Candace J. TaylorCandace is an intuitive healer and teacher dedicated to using her studies and experiences to provide a sacred space for transformational healing. Candace creates an environment with her students that are authentic and nurturing with an intentional focus on the whole-body connection.

Candace’s passions for holistic healing, social and environmental justice have led her on a radical journey that began as a child, in the kitchen, by her mother and grandmother’s sides. She learned all about her Caribbean ancestral and cultural herbal healing practices and the use of food, roots, fermentation and herbs as medicine.

Candace feels her grandmother’s hands guiding hers every time she connects to the Earth while gardening, preparing food for cooking or remedies for healing. She uses this ancestral wisdom each day in her personal life and her work with clients as a Holistic Health Coach & Chef and Wellness Educator.

Her journey as a healer and educator continued to evolve taking her through labor and birth doula training, 200-hour yoga teacher training, Healing Touch and Reiki Level 1 & 2 training. Candace’s studies and practices have been deepened by her work with shamans in Vermont and Guatamala as well as her immersion in studying sacred indigenous rites of passage for women.

She is an expert in the fields of social justice, anti-oppression and trauma with almost two decade’s worth of experience. She has created and facilitated various workshops and retreats and has spoken and taught at numerous conferences, colleges, teacher trainings and events.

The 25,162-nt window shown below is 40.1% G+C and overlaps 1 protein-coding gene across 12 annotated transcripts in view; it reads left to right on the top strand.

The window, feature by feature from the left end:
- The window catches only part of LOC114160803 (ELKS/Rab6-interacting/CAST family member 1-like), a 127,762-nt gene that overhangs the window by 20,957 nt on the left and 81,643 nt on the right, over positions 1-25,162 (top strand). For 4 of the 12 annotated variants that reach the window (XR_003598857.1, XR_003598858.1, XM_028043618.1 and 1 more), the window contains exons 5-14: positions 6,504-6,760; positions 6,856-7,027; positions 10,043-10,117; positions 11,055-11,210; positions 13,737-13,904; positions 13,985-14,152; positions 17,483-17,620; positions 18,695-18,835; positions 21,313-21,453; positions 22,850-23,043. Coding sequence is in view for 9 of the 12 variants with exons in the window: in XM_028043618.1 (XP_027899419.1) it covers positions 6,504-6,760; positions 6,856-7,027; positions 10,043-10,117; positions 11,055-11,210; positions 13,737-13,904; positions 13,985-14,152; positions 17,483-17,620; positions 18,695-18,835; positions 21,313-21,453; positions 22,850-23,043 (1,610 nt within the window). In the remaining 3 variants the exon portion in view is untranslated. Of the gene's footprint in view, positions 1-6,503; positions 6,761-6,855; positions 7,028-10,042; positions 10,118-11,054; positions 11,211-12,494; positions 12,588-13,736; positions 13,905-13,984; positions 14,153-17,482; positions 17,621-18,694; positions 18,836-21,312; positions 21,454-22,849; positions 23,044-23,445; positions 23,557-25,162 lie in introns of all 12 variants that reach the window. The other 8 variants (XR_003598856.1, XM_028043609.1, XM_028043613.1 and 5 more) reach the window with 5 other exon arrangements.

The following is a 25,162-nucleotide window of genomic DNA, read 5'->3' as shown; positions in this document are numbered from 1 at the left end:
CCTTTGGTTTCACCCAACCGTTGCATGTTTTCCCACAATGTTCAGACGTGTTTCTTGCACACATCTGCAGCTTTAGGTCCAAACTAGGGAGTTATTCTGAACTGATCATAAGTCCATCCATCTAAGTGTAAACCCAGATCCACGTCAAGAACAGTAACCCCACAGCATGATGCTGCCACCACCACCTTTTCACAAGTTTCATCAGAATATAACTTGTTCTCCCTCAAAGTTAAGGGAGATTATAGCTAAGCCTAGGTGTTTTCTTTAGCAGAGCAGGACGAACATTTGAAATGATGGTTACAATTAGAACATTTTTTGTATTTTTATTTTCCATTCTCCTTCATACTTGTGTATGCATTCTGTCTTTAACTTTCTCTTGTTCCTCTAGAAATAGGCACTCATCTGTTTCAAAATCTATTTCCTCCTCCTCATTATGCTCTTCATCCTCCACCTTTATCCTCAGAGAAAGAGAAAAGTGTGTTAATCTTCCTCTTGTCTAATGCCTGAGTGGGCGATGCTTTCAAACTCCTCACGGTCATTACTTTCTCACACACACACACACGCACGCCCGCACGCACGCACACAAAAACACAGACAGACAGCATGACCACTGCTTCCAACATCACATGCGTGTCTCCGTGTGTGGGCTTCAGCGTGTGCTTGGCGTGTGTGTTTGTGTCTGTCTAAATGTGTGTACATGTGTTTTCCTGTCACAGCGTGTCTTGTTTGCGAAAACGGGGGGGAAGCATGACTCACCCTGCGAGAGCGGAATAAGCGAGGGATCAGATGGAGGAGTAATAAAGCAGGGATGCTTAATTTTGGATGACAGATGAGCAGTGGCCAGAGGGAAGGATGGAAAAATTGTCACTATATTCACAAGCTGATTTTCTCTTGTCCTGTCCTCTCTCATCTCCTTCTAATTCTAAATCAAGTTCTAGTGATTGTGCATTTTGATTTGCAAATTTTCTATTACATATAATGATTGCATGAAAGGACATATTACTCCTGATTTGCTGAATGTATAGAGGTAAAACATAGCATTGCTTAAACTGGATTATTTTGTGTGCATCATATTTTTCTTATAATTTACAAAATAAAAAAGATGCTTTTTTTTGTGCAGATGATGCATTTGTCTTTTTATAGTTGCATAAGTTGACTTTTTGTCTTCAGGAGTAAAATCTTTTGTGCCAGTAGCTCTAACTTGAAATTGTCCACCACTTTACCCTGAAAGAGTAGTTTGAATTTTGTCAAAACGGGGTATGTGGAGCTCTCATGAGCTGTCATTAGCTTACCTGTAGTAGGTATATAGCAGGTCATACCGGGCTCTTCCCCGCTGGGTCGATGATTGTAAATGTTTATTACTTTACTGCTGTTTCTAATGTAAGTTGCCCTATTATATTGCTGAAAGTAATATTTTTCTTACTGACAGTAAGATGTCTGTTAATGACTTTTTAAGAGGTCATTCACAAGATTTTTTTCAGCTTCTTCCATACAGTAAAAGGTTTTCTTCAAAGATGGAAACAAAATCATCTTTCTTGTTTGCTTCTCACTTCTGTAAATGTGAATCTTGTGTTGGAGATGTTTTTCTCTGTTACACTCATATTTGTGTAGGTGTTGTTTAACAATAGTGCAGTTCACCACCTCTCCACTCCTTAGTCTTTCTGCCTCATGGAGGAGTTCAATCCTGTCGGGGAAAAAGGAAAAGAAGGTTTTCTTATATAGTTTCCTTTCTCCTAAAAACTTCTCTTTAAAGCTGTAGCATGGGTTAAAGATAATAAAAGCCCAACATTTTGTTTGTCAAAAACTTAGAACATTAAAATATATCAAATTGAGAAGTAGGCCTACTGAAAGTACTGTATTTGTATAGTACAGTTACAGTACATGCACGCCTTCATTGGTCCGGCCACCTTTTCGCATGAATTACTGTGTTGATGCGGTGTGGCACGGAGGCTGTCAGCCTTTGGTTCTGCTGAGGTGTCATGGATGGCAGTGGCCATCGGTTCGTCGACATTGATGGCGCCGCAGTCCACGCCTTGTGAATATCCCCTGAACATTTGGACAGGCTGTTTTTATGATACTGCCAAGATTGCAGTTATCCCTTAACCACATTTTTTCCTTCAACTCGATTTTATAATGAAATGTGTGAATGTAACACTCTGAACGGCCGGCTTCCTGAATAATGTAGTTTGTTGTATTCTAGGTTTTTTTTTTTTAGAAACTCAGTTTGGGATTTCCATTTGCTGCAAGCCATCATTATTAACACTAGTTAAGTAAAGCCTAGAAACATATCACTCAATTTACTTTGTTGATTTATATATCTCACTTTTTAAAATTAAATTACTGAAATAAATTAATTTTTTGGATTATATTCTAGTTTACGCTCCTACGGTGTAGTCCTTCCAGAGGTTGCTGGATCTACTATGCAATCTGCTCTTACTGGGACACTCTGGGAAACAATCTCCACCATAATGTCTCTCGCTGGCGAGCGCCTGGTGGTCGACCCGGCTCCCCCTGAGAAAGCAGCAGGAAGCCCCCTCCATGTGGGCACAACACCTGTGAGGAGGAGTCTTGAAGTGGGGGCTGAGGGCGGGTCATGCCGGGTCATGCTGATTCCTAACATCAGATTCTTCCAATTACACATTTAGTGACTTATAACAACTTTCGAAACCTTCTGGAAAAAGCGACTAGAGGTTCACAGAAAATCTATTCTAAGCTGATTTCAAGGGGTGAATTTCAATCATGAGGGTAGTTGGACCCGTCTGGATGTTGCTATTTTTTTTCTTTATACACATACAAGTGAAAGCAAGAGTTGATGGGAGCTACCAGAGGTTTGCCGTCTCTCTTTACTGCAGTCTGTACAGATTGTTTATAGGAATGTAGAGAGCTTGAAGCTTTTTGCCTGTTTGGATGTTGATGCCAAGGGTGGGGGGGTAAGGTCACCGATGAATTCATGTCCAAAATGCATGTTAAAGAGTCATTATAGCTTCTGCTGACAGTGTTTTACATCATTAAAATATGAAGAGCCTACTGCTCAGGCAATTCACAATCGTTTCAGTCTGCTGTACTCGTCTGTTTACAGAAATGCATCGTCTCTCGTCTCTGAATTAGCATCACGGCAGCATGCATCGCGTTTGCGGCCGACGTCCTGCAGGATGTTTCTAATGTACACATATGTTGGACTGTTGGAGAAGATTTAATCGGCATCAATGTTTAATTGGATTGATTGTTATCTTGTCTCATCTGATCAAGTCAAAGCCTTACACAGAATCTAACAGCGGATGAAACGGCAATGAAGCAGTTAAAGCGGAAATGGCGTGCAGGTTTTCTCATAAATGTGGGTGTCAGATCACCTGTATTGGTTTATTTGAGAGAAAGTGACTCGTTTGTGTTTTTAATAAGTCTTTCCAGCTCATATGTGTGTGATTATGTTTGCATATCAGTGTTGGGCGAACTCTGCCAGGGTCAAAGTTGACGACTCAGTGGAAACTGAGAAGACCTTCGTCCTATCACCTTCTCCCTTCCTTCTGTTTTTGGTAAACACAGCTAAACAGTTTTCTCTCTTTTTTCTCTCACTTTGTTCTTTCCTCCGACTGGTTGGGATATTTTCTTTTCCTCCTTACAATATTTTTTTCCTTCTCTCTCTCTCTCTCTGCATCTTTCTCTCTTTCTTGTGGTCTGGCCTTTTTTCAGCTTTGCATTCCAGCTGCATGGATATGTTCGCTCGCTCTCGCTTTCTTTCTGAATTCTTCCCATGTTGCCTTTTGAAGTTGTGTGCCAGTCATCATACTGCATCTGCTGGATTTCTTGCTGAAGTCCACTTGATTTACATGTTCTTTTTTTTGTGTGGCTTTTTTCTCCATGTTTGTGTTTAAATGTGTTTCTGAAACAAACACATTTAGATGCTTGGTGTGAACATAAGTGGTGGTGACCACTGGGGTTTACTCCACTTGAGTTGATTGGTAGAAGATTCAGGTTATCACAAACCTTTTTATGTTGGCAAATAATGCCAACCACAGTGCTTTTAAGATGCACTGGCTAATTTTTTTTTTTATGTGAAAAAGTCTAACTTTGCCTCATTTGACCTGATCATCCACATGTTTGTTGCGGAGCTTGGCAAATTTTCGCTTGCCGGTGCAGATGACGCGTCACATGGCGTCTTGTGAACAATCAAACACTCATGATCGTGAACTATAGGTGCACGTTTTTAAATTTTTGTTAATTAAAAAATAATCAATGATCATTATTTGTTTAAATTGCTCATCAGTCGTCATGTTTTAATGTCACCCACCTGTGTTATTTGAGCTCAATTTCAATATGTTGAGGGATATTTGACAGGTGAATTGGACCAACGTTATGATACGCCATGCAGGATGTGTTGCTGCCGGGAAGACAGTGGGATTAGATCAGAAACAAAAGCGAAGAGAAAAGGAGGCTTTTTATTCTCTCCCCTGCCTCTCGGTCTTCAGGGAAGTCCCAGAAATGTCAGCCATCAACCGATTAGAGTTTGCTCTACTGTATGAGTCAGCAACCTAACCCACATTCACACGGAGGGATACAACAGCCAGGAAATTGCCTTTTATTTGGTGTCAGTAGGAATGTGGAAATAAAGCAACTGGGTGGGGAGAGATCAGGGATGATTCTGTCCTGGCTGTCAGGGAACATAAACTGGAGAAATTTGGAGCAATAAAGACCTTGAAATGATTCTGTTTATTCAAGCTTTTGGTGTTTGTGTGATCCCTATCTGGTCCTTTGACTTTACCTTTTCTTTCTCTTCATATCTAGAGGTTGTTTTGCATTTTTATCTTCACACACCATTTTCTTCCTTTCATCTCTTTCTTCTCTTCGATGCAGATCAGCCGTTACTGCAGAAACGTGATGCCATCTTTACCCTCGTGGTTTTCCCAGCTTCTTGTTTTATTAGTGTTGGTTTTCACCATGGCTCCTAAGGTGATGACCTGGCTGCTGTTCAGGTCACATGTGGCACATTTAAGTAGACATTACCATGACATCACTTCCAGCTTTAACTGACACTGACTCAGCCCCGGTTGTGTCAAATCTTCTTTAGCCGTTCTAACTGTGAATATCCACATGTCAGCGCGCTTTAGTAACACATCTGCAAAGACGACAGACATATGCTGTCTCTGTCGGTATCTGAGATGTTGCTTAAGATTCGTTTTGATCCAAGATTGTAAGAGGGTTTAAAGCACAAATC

Candace is currently immersed in advanced yogic studies with her teachers Will  & Susan Duprey through the Hathavidya school where she received her Holistic Health Coach certification.

Additionally, Candace holds a B.A. in American Studies and Education from Smith College and a M.Ed. in Education and Interdisciplinary Studies from the University of Vermont.

In her free time Candace enjoys cooking, studying herbalism and Ayurveda, dancing, all-things-food & eating related, being in her organic home garden, reading, practicing yoga and spending time with her partner Tony, son David, dog Roxy, chickens and dear friends, and family.

More about Candace:!about-candace/c14p0

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The Roar Sessions is a weekly series featuring original guest posts by women of diverse backgrounds and voices. Read them all